Andrew Kinzer · June 1, 2012

This post was contributed to by Sam Jp, a developer and entrepreneur in San Francisco. See his GroupTalent profile here.

When I watched The Simpsons as a kid, I thought Ned Flanders was a dope for lending his stuff to Homer. He’d never get anything back, whether it was his lawnmower or lawn chair. What I’ve realized over time is that Ned’s intentions were right — he just needed a little help enforcing the rules of lending.

Today, peer-to-peer (P2P) marketplaces have been springing up. Airbnb’s rise to success has caused just about everybody to think how they can create an “Airbnb for (insert anything). For example, today you can borrow somebody’s time on TaskRabbit, somebody’s handbag on BagBorrowSteal, and even somebody’s boat on JustShareIt. The list goes on!

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How to Write a Job Description

Andrew Kinzer · April 10, 2012

Have you ever posted a job description and thought, “Man, I hope this attracts a lot of boring mediocre job candidates for my company?”

Probably not, but you may still be inadvertently saying *exactly* that if you haven’t written it to answer the one and only question you need to be thinking about: What does the best talent want?

Let’s set the stage by establishing that this is literally the first time somebody is likely to have heard about you. When they come across your job description, you’re lucky to have about 5-10 seconds to grab their attention and make them notice you. You have an opportunity to make it onto their Top 5 list of companies worth talking to, or be brushed aside like the rest.

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How You Build It: Pinterest

Manuel Medina · April 5, 2012

Pinterest is a wildly successful startup that allows you to "pin" images from any site, create collections, and share with friends. We found it valuable to deconstruct their success, so we could connect the dots and tell a story.

Pinterest, Pinterest. You badass mf-er. We salute you.

Who would have guessed that a team which spent most of its time grinding out design details and doing little to no public relations would grow into a juggernaut with 11 million uniques, challenging Facebook in user engagement? This company barely got a passing glance from Silicon Valley's know-it-all investors when it launched in 2010.

Their story teaches us that laser-like focus on UX + obsessing about how well your site reads on any device = a damn good strategy for building a consumer site.  We wouldn't say it's the only way.  But if it worked for Pinterest, it might work for you. Let’s discuss...

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So You Think You Can Freelance?

Manuel Medina · March 15, 2012

Most software developers and Web designers we know are freelancing on the side. Some want to expand their range and take on new challenges. Others may be in it more for financial gain or to extend their startup runway.

But being a great dev or designer doesn’t automatically transform you into a great Web or software freelancer. You’ll need other skills and workflow processes unique to freelancing work in order to become that person everyone needs when they to get a Web app built.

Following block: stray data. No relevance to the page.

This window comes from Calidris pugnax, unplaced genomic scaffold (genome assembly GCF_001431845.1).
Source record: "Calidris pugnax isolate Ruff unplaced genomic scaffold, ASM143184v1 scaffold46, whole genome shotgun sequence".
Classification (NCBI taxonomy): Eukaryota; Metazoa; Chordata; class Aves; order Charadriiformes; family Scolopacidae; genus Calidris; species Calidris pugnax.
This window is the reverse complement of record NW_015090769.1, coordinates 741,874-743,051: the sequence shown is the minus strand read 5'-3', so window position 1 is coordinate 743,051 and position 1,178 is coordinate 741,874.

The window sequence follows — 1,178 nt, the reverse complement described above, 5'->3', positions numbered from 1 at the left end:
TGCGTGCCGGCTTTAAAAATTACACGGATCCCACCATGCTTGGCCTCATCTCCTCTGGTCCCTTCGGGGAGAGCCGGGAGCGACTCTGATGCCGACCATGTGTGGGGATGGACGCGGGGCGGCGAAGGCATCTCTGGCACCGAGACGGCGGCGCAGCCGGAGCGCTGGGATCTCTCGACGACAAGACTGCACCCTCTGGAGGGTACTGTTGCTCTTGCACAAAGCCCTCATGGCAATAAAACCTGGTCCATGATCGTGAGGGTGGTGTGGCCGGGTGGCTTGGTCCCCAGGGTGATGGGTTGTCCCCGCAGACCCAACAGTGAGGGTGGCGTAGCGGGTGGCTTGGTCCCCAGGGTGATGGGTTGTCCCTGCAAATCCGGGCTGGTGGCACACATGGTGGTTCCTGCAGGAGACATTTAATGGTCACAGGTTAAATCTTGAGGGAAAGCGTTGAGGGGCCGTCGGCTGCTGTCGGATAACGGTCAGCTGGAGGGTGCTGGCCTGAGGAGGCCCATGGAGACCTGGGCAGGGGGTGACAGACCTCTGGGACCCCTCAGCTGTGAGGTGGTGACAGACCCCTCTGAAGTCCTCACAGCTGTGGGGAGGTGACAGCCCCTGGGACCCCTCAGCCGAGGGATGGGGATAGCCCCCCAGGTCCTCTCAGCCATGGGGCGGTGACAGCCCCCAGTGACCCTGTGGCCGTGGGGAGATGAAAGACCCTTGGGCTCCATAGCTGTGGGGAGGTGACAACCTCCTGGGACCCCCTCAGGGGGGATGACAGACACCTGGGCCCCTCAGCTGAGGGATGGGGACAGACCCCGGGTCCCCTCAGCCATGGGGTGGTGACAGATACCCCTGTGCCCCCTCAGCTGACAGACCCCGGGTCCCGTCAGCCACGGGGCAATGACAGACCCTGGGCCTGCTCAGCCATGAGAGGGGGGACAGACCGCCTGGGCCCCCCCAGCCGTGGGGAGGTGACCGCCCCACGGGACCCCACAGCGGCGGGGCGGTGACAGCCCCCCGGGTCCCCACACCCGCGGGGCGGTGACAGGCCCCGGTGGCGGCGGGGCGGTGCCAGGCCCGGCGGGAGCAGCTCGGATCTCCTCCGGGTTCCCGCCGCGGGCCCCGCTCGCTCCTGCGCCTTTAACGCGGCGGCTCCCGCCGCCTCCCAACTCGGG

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Eight Ways To Avoid Employee Burnout

Andrew Kinzer · January 4, 2012

In the software world, heavy sprints are used to reach project milestones by meeting project goals and deadlines. They’re designed to get a lot of work done very quickly. But when they drag on for months on end, they become a problem by contributing to morale in the workplace and high attrition. In other words, employee burnout soars in the absence of a company culture that shows care for employees.

A software sprint is a chunk of work defined by a particular set of application features and timed with some set of events. The deadline could be defined by a conference, a press release, a biz/dev deal, or just because it's time to get the darn features out. You set a deadline and work your butt off to meet it. The sense of urgency (either real or simulated) can motivate your troops and dramatically increase productivity by making it extremely expensive to work in periods of indecision.

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Changing the Way High-End Projects Find Amazing Developers

Andrew Kinzer · October 20, 2011

The problem we are solving has been staring us all in the face for years. We've felt it when we’ve founded previous startups, when we've had to deal with outsourcing portions of product at larger companies, and anytime we were looking to do contract work. When we’ve been in charge of hiring, we've expended large amounts of energy and time locating and interviewing talent that was unskilled, indifferent about the product, or just not a good fit based on lack of specialized knowledge. As contractors we've spent countless hours on the phone and wading through a barrage of emails while employers and recruiters (who we don’t know) try to sell us on projects that have unrealistic funds, or are in a problem space that are a complete mismatch for our interests.

Our experiences on both sides of this equation are not unique or rare. In our search for validation we've encountered endless stories from contractors, development shops, startups, and large companies as both buyers and sellers of talent. Despite their unique needs, they all share one universal pain: the way high end projects and software developers find each other in the market is completely broken.